The Student News Site of Dillard University



    Remembering actor, activist Ossie Davis

    "The struggle and the arts are connected almost by definition," Ossie Davis once said. This statement also defined his life and career as an actor and a director on film, television and the stage.

    Davis, 87, died Friday, Feb. 4, in Florida earlier this year. He had been working on the film "Retirement" with co-stars, Jack Warden, Peter Falk and George Segal. In the film, Davis played the role of Marvin Jeffries, who sets out on a trip traveling from his retired appointment in Florida along with three of his comrades to Las Vegas. Their sole objective is to stop one man’s daughter from making a crucial mistake by marrying the wrong guy. Davis’ character is out to help insure that the young lady does the right thing, something that he, throughout his life, continued to do.

    Whether he was appearing in dramas or comedies, Davis always seemed to embody a sense of wisdom and authority with a warm, rich voice and quiet dignity. At the same time, there was sly humor and genuine kindness lurking just beneath the surface. And as he pushed for social justice, both in entertainment and real life, he never lost that same wisdom, kindness and humor.

    Davis was found dead in his hotel room in Miami Beach, Fla., according to officials there. Arminda Thomas, who worked in Davis’ office was said to have confirmed the death according to CNN Davis apparently died of natural causes said Bobby Hernandez, spokesman for Miami Beach Police according to CNN

    The eldest of five children, Davis was born in tiny Cogdell, Ga., in 1917, and grew up in Waycross and Valdosta. Davis left Georgia in 1935, hitchhiking to Washington, D.C. to enter Howard University where he studied drama.

    Intending to be a playwright, his career as an actor began in Harlem in 1939 with the Rose McClendon Players in Harlem. There the young Davis met and mingled with some of the most influential figures of the time, including W.E.B. Dubois, A. Phillip Randolph, Langston Hughes and Richard Wright to name a few.

    Davis left behind a vast body of work, acting, directing and producing for the theater and Hollywood.

    He starred in such movies as "The Joe Louis Story," "Grumpy Old Men," "Dr. Dolittle." "Roots: The Next Generation," and a few Spike Lee joints like "School Daze," "Do The Right Thing," and last year’s "She Hate Me."

    His TV work ranged from Eugene O’Neill’s The Emperor Jones in 1955 to the Burt Reynolds sitcom Evening Shade (1997) to the Showtime series The L Word (1998). He also starred in Alex Haley’s Queen and Stephen King’s The Stand.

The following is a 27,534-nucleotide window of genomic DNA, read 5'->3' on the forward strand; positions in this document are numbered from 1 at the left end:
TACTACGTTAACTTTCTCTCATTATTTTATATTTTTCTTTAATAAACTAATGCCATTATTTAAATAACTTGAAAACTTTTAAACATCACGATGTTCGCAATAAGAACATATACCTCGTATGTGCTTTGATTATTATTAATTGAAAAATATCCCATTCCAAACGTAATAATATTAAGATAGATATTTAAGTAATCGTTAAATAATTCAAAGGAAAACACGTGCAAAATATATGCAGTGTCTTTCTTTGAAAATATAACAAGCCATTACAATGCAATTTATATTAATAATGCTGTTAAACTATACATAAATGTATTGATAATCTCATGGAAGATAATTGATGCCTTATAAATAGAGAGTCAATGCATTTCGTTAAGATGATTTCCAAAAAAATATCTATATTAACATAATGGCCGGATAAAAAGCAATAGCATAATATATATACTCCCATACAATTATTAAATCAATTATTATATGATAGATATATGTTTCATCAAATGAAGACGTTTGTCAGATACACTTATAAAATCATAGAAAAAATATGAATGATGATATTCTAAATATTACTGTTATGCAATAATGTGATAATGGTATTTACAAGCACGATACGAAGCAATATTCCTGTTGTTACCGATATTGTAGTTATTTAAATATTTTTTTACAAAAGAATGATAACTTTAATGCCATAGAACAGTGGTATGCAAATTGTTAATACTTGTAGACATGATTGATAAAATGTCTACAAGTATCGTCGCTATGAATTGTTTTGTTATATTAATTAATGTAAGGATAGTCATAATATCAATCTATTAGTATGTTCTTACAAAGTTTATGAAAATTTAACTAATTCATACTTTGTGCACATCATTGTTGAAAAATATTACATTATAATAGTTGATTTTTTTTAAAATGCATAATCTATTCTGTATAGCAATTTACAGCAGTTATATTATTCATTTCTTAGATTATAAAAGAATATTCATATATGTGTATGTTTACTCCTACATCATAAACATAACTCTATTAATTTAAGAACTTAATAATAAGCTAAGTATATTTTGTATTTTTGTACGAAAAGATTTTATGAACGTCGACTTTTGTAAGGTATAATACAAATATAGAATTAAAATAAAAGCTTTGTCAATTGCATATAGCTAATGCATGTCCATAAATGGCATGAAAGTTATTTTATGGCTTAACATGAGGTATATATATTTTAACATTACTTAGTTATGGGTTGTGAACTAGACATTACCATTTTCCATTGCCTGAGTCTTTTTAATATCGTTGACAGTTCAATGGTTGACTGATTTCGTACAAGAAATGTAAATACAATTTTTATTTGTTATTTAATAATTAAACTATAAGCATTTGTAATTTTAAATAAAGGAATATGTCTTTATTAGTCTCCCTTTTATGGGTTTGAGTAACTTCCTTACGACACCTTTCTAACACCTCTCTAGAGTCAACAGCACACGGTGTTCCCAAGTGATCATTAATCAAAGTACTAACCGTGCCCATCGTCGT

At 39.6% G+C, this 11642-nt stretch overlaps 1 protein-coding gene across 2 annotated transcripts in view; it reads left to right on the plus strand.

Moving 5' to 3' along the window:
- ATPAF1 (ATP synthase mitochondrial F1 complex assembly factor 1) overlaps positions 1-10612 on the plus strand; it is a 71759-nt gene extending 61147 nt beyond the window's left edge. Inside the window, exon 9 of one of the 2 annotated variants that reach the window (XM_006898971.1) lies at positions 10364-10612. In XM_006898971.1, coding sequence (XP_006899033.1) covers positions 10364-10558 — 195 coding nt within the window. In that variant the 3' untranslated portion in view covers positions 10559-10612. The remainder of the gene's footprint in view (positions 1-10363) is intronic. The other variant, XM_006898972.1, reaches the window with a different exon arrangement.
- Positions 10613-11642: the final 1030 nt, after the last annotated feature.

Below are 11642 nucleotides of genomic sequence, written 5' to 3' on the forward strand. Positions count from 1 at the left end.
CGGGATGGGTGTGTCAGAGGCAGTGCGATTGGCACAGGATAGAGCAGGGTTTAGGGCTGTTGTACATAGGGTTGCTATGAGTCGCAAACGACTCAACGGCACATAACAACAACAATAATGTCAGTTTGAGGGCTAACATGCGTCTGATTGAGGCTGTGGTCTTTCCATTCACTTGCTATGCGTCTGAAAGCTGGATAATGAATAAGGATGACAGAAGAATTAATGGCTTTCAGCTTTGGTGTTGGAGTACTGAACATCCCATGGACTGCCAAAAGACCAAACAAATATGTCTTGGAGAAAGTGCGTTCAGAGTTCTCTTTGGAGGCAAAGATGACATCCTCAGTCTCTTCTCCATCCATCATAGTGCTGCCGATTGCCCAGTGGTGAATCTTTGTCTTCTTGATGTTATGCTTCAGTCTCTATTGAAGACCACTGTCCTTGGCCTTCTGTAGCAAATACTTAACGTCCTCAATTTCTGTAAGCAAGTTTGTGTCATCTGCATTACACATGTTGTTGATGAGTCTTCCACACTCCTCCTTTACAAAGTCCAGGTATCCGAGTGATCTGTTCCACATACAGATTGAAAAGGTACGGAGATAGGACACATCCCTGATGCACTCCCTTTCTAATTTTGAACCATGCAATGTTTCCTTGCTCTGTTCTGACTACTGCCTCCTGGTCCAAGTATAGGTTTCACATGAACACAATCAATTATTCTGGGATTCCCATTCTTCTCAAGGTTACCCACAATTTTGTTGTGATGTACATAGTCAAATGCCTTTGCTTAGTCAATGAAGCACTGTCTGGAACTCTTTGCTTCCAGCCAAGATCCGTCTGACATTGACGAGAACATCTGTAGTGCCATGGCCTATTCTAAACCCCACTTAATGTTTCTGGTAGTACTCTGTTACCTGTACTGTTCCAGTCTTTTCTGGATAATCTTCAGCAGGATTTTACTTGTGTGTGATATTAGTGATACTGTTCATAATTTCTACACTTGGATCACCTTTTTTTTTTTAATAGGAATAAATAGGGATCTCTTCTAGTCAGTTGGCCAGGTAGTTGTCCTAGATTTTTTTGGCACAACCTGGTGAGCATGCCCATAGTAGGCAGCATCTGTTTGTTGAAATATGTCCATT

Among Davis’ more notable appearances was on Broadway, where it all began was "On Strivers Row" (1946) and in "Jeb" (1946) where he met his wife. And last but not least his portrayal of the title character in "Purlie Victorious" (1961), a comedy Davis wrote lampooning racial stereotypes. In it he played a convincing preacher who sets out to buy a church in rural Georgia. In 1970, Davis co-wrote the book for "Purlie", a musical version of the play. A revival of the musical is planned for Broadway next season.

    When not on stage or on camera, Davis and Dee were deeply involved in civil rights issues and efforts to promote the cause of blacks in the entertainment industry. They were at the forefront of the 1963 march on Washington, and when their friend Malcolm X was assassinated, Davis delivered the eulogy for the controversial leader. He also spoke at the funeral of Martin Luther King, Jr.

    At the time of the African Americans struggle to overcome the odds of the Civil Rights Movement, the couple learned ways to create their own opportunities when they were between jobs. They performed for churches and schools other than Broadway and Hollywood. "I know the front door of a Baptist church, and the back door to the Methodist. Those audiences won’t have made you rich, but they won’t let you starve," said Davis when he visited Dillard University’s Cook Theater in 2003."I come to you not as a celebrity, but as an elder of the tribe."

    He told the students about the triumphs of the entertainment business that young African Americans such as himself and his leading lady Ruby Dee overcame and how holding steadfast to your dreams and perseverance will help them to succeed. He also said "People recognize me as an actor, but I am essentially a storyteller." And the stories he told left the crowd in awe and with something precious that they would remember forever. He spoke on issues confronting the hip hop generation and also recollections of the Harlem Renaissance and Civil Rights Movement.

    "As we went along, we became aware of something,” Davis said in 1998. “It was from the struggle itself that we gained our true identity. It was the struggle itself that gave us cause to stay together as long as we have." And because of this struggle we had a legend born, yet gone but not forgotten.

    Leave a Comment
    More to Discover

    Comments (0)

    All Courtbouillon Picks Reader Picks Sort: Newest

    Your email address will not be published. Required fields are marked *

    Activate Search
    Remembering actor, activist Ossie Davis